China and Inner Asia
Since the early 2000s, the Chinese government has transformed hundreds of rural villages into urban cities and converted rural land into urban territory. Despite this complex transformation, the government is still able to exert control throughout the process to varying extent. This panel brings together political scientists who study China’s rural-urban transformation from different vantage points to shed light on how the government actively shapes the outcomes.
Susan Whiting and Tan Zhao study the 2019 revision of the Land Management Law that allows for direct conversion of rural into urban land, which marks the end of local government's legal monopoly on the change of land titles. Their study underscores the role of policy experimentation and the interplay among multiple levels of authorities in carrying out this important policy change. Kristen Looney examines the Party’s efforts to recruit college graduates to serve in village government positions. She argues this is part of the Party’s ambitious goal of administrative centralization, with the intention of weakening and ultimately replacing the power of existing village authorities. Lynette Ong and Zhouyang Zhao examine the dynamics of villagers’ collective action against the local government-real estate alliance in a Guangzhou urban-village demolition project. Their study demonstrates how the power-capital coalition often marginalizes villagers’ interests and muffles dissent. And yet, this urban village has been able to withstand the pressure of demolition for over a decade. Kevin O’Brien, a leading scholar of rural and contentious politics in China, will chair and discuss the papers.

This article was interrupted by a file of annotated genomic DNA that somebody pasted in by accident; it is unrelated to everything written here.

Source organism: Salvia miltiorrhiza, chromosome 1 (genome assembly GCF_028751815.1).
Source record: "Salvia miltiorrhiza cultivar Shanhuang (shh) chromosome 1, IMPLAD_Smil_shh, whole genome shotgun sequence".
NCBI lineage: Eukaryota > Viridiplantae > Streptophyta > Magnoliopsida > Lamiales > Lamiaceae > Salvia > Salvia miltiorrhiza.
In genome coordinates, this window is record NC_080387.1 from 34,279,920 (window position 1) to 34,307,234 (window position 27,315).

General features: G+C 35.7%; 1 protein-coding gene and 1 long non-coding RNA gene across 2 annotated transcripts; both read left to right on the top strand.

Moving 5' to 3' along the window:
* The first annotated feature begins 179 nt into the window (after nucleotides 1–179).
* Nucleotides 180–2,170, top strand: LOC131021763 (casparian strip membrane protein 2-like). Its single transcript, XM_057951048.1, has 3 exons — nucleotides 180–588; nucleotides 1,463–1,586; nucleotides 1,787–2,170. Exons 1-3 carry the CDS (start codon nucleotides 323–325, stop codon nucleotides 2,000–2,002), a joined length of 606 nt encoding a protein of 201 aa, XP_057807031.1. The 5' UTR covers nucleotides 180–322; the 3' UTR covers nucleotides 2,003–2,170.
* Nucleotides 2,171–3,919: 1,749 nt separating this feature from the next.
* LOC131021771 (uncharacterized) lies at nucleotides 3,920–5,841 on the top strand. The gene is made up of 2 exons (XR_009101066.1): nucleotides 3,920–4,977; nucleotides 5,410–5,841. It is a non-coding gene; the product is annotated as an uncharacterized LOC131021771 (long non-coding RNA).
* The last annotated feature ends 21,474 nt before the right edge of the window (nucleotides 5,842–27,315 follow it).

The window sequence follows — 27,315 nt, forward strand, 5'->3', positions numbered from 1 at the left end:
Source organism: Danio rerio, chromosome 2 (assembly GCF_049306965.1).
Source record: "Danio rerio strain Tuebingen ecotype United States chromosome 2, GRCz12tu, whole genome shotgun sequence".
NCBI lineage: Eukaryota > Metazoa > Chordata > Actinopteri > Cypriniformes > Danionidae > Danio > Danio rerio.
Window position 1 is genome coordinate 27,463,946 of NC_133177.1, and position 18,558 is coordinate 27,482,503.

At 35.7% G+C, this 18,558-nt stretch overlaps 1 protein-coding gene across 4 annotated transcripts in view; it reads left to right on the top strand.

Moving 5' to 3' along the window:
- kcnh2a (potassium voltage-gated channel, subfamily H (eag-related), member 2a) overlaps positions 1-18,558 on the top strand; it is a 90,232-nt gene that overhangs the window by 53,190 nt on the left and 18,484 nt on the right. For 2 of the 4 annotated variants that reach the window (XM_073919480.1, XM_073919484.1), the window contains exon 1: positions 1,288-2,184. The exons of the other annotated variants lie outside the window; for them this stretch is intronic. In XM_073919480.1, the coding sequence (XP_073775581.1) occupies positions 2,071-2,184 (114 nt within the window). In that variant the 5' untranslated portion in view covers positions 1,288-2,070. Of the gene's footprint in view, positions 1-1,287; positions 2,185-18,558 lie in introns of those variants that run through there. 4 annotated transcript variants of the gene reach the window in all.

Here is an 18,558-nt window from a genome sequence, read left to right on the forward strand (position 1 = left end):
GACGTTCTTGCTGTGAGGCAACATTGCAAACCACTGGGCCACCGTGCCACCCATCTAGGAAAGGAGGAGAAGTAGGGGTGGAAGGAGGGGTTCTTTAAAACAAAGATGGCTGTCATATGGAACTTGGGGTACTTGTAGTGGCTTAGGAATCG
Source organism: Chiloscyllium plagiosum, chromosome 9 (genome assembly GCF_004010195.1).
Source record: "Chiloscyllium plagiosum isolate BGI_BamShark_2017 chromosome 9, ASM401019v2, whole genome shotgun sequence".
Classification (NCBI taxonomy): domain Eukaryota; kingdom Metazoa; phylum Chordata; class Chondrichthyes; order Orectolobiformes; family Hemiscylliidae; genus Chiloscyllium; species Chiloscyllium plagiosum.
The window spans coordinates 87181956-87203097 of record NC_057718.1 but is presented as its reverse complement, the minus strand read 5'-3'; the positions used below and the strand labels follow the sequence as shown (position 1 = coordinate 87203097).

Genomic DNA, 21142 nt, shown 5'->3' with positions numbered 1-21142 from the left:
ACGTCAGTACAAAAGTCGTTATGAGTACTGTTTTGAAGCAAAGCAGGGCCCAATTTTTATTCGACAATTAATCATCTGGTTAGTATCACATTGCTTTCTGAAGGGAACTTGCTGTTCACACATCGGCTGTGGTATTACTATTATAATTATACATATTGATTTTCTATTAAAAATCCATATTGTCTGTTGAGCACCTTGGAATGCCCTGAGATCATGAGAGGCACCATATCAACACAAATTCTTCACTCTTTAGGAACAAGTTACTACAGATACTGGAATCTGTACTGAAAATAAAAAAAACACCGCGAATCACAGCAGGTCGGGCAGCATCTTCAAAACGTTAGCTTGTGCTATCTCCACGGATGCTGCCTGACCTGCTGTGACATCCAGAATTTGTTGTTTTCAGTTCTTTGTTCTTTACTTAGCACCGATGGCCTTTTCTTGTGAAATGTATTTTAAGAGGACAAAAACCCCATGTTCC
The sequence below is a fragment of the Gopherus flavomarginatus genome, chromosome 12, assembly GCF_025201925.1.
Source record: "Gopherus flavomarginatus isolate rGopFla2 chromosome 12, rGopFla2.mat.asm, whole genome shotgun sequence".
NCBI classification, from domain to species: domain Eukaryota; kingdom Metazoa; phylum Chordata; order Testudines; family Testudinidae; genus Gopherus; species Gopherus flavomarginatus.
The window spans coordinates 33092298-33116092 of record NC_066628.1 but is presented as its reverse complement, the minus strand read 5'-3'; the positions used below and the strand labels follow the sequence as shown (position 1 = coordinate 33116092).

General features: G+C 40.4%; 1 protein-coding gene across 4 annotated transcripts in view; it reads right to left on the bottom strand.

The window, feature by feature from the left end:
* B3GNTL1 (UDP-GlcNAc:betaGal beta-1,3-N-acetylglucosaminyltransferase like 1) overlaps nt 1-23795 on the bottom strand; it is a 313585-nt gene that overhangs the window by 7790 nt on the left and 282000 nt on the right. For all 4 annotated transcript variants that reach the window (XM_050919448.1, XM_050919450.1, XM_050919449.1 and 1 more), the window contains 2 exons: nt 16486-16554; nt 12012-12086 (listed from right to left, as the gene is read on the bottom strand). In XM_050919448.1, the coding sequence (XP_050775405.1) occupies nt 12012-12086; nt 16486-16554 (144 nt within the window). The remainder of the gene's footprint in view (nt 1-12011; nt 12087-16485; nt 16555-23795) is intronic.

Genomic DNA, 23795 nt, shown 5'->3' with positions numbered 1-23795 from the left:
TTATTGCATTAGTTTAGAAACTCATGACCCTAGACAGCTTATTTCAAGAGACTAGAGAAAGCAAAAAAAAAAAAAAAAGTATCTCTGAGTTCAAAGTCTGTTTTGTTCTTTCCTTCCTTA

Paper Presenter: Lynette H. Ong – University of Toronto
Paper Presenter: Kristen Looney – Georgetown University
Paper Presenter: Susan Whiting – University of Washington